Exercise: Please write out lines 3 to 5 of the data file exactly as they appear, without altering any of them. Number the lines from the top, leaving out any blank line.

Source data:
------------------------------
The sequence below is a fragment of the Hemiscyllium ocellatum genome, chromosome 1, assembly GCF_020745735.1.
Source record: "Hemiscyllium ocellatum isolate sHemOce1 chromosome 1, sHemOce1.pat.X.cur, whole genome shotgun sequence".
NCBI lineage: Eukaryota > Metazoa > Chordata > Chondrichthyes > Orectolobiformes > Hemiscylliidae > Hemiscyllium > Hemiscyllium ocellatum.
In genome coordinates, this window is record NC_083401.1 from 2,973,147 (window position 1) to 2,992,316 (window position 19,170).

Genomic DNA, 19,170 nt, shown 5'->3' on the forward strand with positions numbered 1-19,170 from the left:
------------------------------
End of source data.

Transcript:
NCBI lineage: Eukaryota > Metazoa > Chordata > Chondrichthyes > Orectolobiformes > Hemiscylliidae > Hemiscyllium > Hemiscyllium ocellatum.
In genome coordinates, this window is record NC_083401.1 from 2,973,147 (window position 1) to 2,992,316 (window position 19,170).

Genomic DNA, 19,170 nt, shown 5'->3' on the forward strand with positions numbered 1-19,170 from the left: